Our first client showed us we would need to provide home visits, back in 2013. He had been through severe trauma and was unable to leave his home. He was too afraid to travel to our Suicide Crisis Centre. So we risk assessed the situation and went out to him. We realised that we would have to provide home visits, if we wanted to reach everyone who needed our services. We were able to adapt our service in the first few weeks to create a model which would really provide what our clients were showing us they needed from a crisis service.
3. Altering the traditional power balance: Our clients are much more in control of their care than under traditional services. Our clients decide how often we see them (every day if they wish), they decide the kind of care and support they receive from us, and they decide when they feel ready to leave our service. Under traditional services, psychiatric clinicians usually make these decisions for the patient/service user.
Although we place our clients in control of their care as much as possible, we actively intervene to protect their life when they are at risk of suicide.
People who have experienced trauma may find feeling in control extremely important. They may have felt a loss of control during the traumatic event – and so subsequently losing control (or having control taken from them) is something they may find very difficult and distressing. Men also often find it very important to have a sense of being in control of their care – to counteract the feeling of vulnerability which they can experience.
4. We know of no other crisis service where the team has the combination of different training that our team has. All but one team member is a qualified, BACP-accredited counsellor. They have additional suicide intervention skills training, via the ASIST course. They also have input from psychiatric clinicians – in particular in assessing suicide risk. And of course they have the vital training in the lived experience ethos, approach and methods of our charity which are described in detail in the book “Suicide Prevention Techniques: How A Suicide Crisis Service Saves Lives” https://www.hachette.co.uk/titles/joy-hibbins/suicide-prevention-techniques/9781784509491/
Our clients provide the best evidence of the impact being sustained over several years. For example, Allan Fawlk is now a trustee of our charity and also works as a driver/support worker. He has safely driven members of our team through the most adverse weather conditions to see clients, including through floodwater. He is a skilled driver (a former postman who used to drive post office vans).
Allan is well now, but in 2013, he was a client at our Suicide Crisis Centre. He accessed our services after a series of adverse life events. We assessed him as being at high risk of suicide, and we were very concerned that we might lose him. We worked tenaciously to support him through his crisis.
Sometime after he recovered from his crisis, Al wrote a comment on the charity’s Facebook page:
You remain in my pocket for life, supporting, guiding and aiding my recovery. Still here, thanks to the Suicide Crisis Centre.”
His comment highlights the strong connection that we build with our clients. It is as if he carries us with him (in his pocket). And his comment shows how the impact of our care and support continues after he has left our services – his eloquent quote highlights how the things he learned and experienced under our care have stayed with him, and continue to assist his recovery.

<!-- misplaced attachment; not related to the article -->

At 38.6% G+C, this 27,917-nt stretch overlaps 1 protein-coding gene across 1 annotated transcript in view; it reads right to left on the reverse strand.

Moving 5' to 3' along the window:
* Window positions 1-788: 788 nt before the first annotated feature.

As well as the sustained impact on our clients, the wider impact of our work is shown through the books about our Suicide Crisis Centre, which continue to inform people about our methods, approach and ethos. The book “Suicide Prevention Techniques: How A Suicide Crisis Centre Saves Lives” (published in 2018 by Hachette UK) explains in detail why all clients have survived under our care. It was this book which led the Ministry of Health in New Zealand to contact us about our work. We continue to be contacted by individuals and organisations about the book:
Another book focusing on our methods, ethos and approach will be published in the autumn of this year.
Most innovative wellbeing intervention
We, at Black Dog Outdoors, are all keen on the promotion of improved mental health and wellbeing. We’re also passionate about outdoor activities, predominantly climbing, paddle sports and hill-walking / mountaineering. Recent studies have shown that there is a positive link between outdoor exercise and improved mental health and well-being, which is now being promoted (and socially prescribed) by the National Health Service. This is a positive step forward however, for many people, their poor mental health may actually prevent them from getting outdoors.
We’ve established our organisation to support those affected by poor mental health into accessing outdoor activities. In addition to our website (www.blackdogoutdoors.co.uk) we organise walking, climbing and paddle sport events throughout the UK that are free to attend for those affected by poor mental health. These events are managed by qualified outdoor professionals and supported by Mental Health First Aiders to ensure that the attendees are safeguarded and can fully enjoy the experience, meet like-minded people (without fear of being judged), and gain some confidence in their own abilities.
We are also active on social media through Facebook, Twitter and Instagram where we promote the benefits of outdoor activity.
Going above and beyond